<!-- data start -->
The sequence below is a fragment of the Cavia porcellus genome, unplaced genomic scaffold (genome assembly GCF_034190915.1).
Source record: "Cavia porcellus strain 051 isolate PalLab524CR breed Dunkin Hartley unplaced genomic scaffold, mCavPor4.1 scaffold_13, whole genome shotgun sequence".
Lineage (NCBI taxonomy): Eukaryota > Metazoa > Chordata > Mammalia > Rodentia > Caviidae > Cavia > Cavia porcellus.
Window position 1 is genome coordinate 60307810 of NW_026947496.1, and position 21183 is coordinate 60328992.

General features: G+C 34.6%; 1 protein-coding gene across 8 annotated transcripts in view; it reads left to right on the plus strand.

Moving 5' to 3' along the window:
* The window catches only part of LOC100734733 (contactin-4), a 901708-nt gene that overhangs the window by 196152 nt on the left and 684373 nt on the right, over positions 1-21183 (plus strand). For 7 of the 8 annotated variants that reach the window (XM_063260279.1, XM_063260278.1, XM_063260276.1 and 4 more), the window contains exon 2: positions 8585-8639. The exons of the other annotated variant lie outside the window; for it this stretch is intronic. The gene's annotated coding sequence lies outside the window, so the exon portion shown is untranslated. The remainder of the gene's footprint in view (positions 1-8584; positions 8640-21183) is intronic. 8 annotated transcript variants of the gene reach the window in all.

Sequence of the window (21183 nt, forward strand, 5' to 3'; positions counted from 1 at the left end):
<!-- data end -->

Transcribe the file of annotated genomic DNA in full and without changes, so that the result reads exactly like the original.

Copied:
The sequence below is a fragment of the Cavia porcellus genome, unplaced genomic scaffold (genome assembly GCF_034190915.1).
Source record: "Cavia porcellus strain 051 isolate PalLab524CR breed Dunkin Hartley unplaced genomic scaffold, mCavPor4.1 scaffold_13, whole genome shotgun sequence".
Lineage (NCBI taxonomy): Eukaryota > Metazoa > Chordata > Mammalia > Rodentia > Caviidae > Cavia > Cavia porcellus.
Window position 1 is genome coordinate 60307810 of NW_026947496.1, and position 21183 is coordinate 60328992.

General features: G+C 34.6%; 1 protein-coding gene across 8 annotated transcripts in view; it reads left to right on the plus strand.

Moving 5' to 3' along the window:
* The window catches only part of LOC100734733 (contactin-4), a 901708-nt gene that overhangs the window by 196152 nt on the left and 684373 nt on the right, over positions 1-21183 (plus strand). For 7 of the 8 annotated variants that reach the window (XM_063260279.1, XM_063260278.1, XM_063260276.1 and 4 more), the window contains exon 2: positions 8585-8639. The exons of the other annotated variant lie outside the window; for it this stretch is intronic. The gene's annotated coding sequence lies outside the window, so the exon portion shown is untranslated. The remainder of the gene's footprint in view (positions 1-8584; positions 8640-21183) is intronic. 8 annotated transcript variants of the gene reach the window in all.

Sequence of the window (21183 nt, forward strand, 5' to 3'; positions counted from 1 at the left end):